Cone Mills Corporation (NYSE: COE) today announced second-quarter 2000 sales of $161.5 million with net income of $1.5 million, or $.02 per share of common stock after preferred dividends. John Bakane, president and chief executive officer, commented: "In light of the tremendous restructuring we have come through in the past eighteen months, led by improved results in denim and our Carlisle facility, we were able to earn a profit this quarter. While these earnings are small, it is evidence that we have made progress through the determined efforts of our associates to add shareholder value."

For comparison, in the second quarter of 1999 sales were $174.5 million with net income of $.7 million or, after preferred dividends, essentially breakeven for common shareholders. Excluding sales of businesses exited in 1999, sales for the second quarter of 2000 were down less than 2% from 1999 amounts. Lower denim prices and weak sales at our Raytex finishing plant, partially offset by improved jacquard sales, account for the sales decrease.

Gross profit for the second quarter of 2000 increased to 12.1% of sales, as compared with 8.2% for the previous year. The improvement was primarily the result of better operating results in the denim and khaki segment, commission finishing, and the realization of savings from the 1999 comprehensive restructuring program, including the elimination of losses related to the yarn-dyed products segment. Selling and administrative expenses for the second quarter of 2000 were $12.8 million, or 7.9% of sales, as compared with $11.7 million, or 6.7% of sales in second-quarter 1999. Expenses associated with the company's new credit facility and lower denim prices on essentially the same volume resulted in selling and administrative expenses increasing as a percent of sales.

Denim and khaki segment sales revenues for the second quarter of 2000 were $122.0 million, down 4.1% from second-quarter 1999 sales of $127.2 million. While sales volume has returned to levels equivalent to second-quarter 1999, revenues were adversely affected by lower denim prices, the result of the industry downturn in the second half of 1999. Despite lower denim prices, operating income for the denim and khaki segment increased to $8.7 million, or 7.1% of sales for the most recent quarter, as compared with $7.3 million, or 5.7% of sales for the second quarter of 1999. The increased earnings resulted primarily from the reduction of losses in khaki operations and improved operating performance in denim manufacturing in 2000. Operating income for the segment includes the equity in earnings from the Parras Cone joint venture plant.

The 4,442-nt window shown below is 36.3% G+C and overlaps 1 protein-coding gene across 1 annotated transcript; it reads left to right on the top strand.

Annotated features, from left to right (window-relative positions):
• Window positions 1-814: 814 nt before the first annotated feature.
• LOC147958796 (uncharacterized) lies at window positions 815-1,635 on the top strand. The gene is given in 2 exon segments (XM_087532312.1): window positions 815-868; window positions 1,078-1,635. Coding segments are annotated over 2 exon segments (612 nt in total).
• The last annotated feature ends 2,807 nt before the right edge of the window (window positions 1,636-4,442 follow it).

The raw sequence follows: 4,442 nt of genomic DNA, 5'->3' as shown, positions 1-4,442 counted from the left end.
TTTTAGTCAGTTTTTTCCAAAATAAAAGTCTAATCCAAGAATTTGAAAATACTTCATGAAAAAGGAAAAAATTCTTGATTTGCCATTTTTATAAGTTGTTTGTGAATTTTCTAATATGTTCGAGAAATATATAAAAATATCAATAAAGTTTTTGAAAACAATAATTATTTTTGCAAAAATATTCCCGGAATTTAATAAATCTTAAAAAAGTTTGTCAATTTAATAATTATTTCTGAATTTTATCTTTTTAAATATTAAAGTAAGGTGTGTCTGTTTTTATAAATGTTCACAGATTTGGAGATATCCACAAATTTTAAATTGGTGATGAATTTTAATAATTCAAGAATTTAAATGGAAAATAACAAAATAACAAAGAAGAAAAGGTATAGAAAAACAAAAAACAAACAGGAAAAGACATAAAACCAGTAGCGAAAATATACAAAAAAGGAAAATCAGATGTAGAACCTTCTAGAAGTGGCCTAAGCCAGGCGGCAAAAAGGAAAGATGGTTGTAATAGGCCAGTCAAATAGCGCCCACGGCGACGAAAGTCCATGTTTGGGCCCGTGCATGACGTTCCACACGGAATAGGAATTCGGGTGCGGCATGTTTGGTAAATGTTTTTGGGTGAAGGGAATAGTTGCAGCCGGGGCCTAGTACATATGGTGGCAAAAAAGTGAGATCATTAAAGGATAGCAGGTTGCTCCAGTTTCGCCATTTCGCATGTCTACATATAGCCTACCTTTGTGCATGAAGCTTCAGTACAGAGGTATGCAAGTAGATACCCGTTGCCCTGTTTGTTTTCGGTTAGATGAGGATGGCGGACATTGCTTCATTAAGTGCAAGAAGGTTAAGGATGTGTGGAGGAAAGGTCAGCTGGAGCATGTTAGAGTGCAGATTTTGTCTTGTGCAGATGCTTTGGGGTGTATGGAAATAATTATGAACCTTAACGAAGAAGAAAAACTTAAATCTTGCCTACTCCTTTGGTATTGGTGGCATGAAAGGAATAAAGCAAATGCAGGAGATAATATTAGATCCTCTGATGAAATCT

Outside sales for the commission finishing segment were $19.2 million for the second quarter of 2000, down 14.6% from sales of $22.5 million for the second quarter of 1999. Lower sales and operating losses were experienced at Raytex, resulting from weaker demand in top-of-bed prints. Despite the sales shortfall, the segment had an operating profit of $.1 million for the second quarter of 2000, as compared with a loss of $1.7 million for the second quarter of 1999. The Carlisle finishing plant posted strong operating results for the most recent quarter.

For the second quarter of 2000, sales of the decorative fabrics segment were $20.0 million, up 12.4%, as compared with second-quarter 1999 sales of $17.8 million. The increase was the result of continued growth in jacquards. The decorative fabrics segment had an operating loss of $.3 million for the second quarter of 2000, as compared with a $.4 million operating profit for the previous year.

As part of the 1999 comprehensive restructuring program, the company ceased manufacturing yarn-dyed products and exited the business in 1999. For the second quarter of 1999, sales of yarn-dyed products were $6.6 million and the operating loss for the segment was $.5 million.